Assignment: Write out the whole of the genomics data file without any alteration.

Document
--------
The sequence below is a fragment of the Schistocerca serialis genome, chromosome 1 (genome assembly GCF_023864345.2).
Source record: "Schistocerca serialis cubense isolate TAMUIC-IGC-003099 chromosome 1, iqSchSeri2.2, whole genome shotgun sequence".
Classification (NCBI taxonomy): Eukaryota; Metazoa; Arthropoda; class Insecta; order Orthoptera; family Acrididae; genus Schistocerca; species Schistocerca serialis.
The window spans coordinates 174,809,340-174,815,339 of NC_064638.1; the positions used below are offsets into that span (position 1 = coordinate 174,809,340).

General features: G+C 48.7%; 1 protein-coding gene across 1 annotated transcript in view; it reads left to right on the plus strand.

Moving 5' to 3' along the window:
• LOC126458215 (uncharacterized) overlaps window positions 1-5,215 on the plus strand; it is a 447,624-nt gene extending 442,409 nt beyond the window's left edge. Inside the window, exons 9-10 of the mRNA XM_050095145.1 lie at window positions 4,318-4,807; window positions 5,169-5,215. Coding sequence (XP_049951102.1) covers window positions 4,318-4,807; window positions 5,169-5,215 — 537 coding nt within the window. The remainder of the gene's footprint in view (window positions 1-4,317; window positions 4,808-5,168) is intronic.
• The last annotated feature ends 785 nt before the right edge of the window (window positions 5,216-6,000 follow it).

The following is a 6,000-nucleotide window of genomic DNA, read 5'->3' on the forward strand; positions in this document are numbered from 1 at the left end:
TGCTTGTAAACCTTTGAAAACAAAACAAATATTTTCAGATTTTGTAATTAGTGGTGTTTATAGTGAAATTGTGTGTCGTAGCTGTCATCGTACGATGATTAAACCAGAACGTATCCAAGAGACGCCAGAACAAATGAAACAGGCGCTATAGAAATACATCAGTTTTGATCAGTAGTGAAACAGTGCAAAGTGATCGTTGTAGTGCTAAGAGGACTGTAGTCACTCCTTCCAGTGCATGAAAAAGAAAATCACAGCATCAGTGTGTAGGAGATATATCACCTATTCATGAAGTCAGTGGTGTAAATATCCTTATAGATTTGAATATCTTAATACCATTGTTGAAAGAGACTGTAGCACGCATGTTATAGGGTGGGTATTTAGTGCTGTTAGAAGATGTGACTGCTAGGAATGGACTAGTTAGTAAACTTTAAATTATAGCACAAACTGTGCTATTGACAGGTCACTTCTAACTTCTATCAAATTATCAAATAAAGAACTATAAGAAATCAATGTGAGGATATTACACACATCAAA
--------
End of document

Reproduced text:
The sequence below is a fragment of the Schistocerca serialis genome, chromosome 1 (genome assembly GCF_023864345.2).
Source record: "Schistocerca serialis cubense isolate TAMUIC-IGC-003099 chromosome 1, iqSchSeri2.2, whole genome shotgun sequence".
Classification (NCBI taxonomy): Eukaryota; Metazoa; Arthropoda; class Insecta; order Orthoptera; family Acrididae; genus Schistocerca; species Schistocerca serialis.
The window spans coordinates 174,809,340-174,815,339 of NC_064638.1; the positions used below are offsets into that span (position 1 = coordinate 174,809,340).

General features: G+C 48.7%; 1 protein-coding gene across 1 annotated transcript in view; it reads left to right on the plus strand.

Moving 5' to 3' along the window:
• LOC126458215 (uncharacterized) overlaps window positions 1-5,215 on the plus strand; it is a 447,624-nt gene extending 442,409 nt beyond the window's left edge. Inside the window, exons 9-10 of the mRNA XM_050095145.1 lie at window positions 4,318-4,807; window positions 5,169-5,215. Coding sequence (XP_049951102.1) covers window positions 4,318-4,807; window positions 5,169-5,215 — 537 coding nt within the window. The remainder of the gene's footprint in view (window positions 1-4,317; window positions 4,808-5,168) is intronic.
• The last annotated feature ends 785 nt before the right edge of the window (window positions 5,216-6,000 follow it).

The following is a 6,000-nucleotide window of genomic DNA, read 5'->3' on the forward strand; positions in this document are numbered from 1 at the left end:
TGCTTGTAAACCTTTGAAAACAAAACAAATATTTTCAGATTTTGTAATTAGTGGTGTTTATAGTGAAATTGTGTGTCGTAGCTGTCATCGTACGATGATTAAACCAGAACGTATCCAAGAGACGCCAGAACAAATGAAACAGGCGCTATAGAAATACATCAGTTTTGATCAGTAGTGAAACAGTGCAAAGTGATCGTTGTAGTGCTAAGAGGACTGTAGTCACTCCTTCCAGTGCATGAAAAAGAAAATCACAGCATCAGTGTGTAGGAGATATATCACCTATTCATGAAGTCAGTGGTGTAAATATCCTTATAGATTTGAATATCTTAATACCATTGTTGAAAGAGACTGTAGCACGCATGTTATAGGGTGGGTATTTAGTGCTGTTAGAAGATGTGACTGCTAGGAATGGACTAGTTAGTAAACTTTAAATTATAGCACAAACTGTGCTATTGACAGGTCACTTCTAACTTCTATCAAATTATCAAATAAAGAACTATAAGAAATCAATGTGAGGATATTACACACATCAAA